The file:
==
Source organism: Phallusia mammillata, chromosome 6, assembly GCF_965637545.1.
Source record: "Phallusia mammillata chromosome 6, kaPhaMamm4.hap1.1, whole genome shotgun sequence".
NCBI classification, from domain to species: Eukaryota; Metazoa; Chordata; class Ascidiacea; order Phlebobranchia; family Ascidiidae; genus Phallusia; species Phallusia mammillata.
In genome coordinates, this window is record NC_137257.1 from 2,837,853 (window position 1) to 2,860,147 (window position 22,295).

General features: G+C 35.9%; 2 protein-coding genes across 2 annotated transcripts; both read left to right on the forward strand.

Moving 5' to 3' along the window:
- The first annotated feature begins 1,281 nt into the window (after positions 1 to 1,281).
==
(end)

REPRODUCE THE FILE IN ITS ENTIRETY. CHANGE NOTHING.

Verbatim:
Source organism: Phallusia mammillata, chromosome 6, assembly GCF_965637545.1.
Source record: "Phallusia mammillata chromosome 6, kaPhaMamm4.hap1.1, whole genome shotgun sequence".
NCBI classification, from domain to species: Eukaryota; Metazoa; Chordata; class Ascidiacea; order Phlebobranchia; family Ascidiidae; genus Phallusia; species Phallusia mammillata.
In genome coordinates, this window is record NC_137257.1 from 2,837,853 (window position 1) to 2,860,147 (window position 22,295).

General features: G+C 35.9%; 2 protein-coding genes across 2 annotated transcripts; both read left to right on the forward strand.

Moving 5' to 3' along the window:
- The first annotated feature begins 1,281 nt into the window (after positions 1 to 1,281).